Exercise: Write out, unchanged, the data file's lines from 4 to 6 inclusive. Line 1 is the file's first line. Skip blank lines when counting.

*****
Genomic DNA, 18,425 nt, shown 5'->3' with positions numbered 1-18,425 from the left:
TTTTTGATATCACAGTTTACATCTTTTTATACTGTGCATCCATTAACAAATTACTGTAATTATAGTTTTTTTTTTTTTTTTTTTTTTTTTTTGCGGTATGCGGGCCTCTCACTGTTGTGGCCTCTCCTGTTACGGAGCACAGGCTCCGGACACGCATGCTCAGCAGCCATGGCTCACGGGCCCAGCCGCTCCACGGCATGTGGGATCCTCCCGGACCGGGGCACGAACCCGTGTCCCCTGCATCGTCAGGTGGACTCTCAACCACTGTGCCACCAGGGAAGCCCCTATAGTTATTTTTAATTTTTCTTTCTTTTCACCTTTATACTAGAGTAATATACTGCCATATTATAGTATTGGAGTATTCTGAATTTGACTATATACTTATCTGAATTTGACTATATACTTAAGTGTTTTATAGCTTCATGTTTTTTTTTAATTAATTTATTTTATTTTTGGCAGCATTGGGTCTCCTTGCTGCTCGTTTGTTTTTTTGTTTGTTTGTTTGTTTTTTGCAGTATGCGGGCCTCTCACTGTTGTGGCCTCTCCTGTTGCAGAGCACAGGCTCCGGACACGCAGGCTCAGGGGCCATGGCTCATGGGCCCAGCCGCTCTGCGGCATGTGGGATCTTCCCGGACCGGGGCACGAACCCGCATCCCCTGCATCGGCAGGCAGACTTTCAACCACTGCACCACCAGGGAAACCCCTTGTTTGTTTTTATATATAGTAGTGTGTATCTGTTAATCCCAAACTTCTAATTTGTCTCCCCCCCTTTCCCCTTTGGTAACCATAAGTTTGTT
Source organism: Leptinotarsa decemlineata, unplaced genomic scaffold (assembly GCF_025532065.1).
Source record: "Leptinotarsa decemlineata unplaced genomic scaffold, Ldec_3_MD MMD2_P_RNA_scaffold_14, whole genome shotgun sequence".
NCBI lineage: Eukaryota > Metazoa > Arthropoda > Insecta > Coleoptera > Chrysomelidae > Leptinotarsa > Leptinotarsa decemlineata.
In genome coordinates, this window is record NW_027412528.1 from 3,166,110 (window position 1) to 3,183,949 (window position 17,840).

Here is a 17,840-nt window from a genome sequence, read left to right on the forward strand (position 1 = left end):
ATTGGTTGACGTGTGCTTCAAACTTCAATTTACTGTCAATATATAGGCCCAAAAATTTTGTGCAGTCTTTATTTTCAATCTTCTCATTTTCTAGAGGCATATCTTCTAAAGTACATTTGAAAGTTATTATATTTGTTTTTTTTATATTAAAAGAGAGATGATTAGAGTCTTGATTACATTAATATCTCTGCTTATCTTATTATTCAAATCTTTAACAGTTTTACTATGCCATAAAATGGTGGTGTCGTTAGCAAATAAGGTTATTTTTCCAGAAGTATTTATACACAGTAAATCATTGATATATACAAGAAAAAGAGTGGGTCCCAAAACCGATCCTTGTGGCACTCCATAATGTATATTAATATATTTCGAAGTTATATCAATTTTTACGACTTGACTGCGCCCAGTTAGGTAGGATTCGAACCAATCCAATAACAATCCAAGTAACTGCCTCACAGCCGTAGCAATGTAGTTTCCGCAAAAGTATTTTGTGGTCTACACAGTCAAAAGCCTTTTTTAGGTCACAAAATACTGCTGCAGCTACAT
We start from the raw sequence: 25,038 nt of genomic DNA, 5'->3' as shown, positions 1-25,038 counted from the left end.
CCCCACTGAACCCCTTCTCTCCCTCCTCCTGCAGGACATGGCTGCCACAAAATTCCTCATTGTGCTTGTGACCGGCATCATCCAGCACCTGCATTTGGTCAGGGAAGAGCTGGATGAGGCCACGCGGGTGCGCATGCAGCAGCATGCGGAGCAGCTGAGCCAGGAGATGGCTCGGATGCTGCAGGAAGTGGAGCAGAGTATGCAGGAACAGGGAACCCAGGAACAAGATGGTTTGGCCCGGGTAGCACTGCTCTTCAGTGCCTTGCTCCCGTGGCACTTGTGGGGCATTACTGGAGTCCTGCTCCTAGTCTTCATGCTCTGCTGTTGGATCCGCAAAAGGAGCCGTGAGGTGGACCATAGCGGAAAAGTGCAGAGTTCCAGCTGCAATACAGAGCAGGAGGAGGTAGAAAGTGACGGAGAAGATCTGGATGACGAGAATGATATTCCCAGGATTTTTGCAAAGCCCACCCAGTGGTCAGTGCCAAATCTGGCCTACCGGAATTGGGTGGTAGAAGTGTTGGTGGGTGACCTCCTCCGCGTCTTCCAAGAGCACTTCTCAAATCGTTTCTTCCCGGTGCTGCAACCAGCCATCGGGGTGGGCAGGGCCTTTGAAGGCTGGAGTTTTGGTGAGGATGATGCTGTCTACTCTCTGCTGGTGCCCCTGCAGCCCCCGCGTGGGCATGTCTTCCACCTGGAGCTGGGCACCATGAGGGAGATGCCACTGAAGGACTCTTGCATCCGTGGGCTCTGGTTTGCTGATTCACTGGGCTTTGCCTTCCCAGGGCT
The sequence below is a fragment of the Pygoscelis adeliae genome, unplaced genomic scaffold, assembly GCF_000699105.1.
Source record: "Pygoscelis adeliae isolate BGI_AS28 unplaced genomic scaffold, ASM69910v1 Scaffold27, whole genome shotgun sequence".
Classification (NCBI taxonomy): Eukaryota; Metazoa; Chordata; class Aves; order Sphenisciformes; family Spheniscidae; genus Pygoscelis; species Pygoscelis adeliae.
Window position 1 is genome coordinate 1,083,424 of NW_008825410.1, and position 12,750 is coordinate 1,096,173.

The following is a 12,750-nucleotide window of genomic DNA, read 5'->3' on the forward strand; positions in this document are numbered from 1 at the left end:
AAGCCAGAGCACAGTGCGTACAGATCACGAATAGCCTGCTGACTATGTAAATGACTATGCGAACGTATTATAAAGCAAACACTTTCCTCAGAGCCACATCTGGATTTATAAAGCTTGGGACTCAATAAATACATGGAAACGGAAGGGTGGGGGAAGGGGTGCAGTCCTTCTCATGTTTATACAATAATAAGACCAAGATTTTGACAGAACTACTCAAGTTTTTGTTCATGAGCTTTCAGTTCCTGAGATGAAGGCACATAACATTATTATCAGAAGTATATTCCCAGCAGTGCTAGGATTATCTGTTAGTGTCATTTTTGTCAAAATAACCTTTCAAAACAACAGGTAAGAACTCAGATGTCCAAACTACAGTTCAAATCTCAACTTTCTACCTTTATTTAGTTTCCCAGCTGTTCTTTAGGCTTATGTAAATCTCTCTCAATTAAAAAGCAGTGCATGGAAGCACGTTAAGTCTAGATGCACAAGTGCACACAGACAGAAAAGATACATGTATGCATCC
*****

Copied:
Source record: "Leptinotarsa decemlineata unplaced genomic scaffold, Ldec_3_MD MMD2_P_RNA_scaffold_14, whole genome shotgun sequence".
NCBI lineage: Eukaryota > Metazoa > Arthropoda > Insecta > Coleoptera > Chrysomelidae > Leptinotarsa > Leptinotarsa decemlineata.
In genome coordinates, this window is record NW_027412528.1 from 3,166,110 (window position 1) to 3,183,949 (window position 17,840).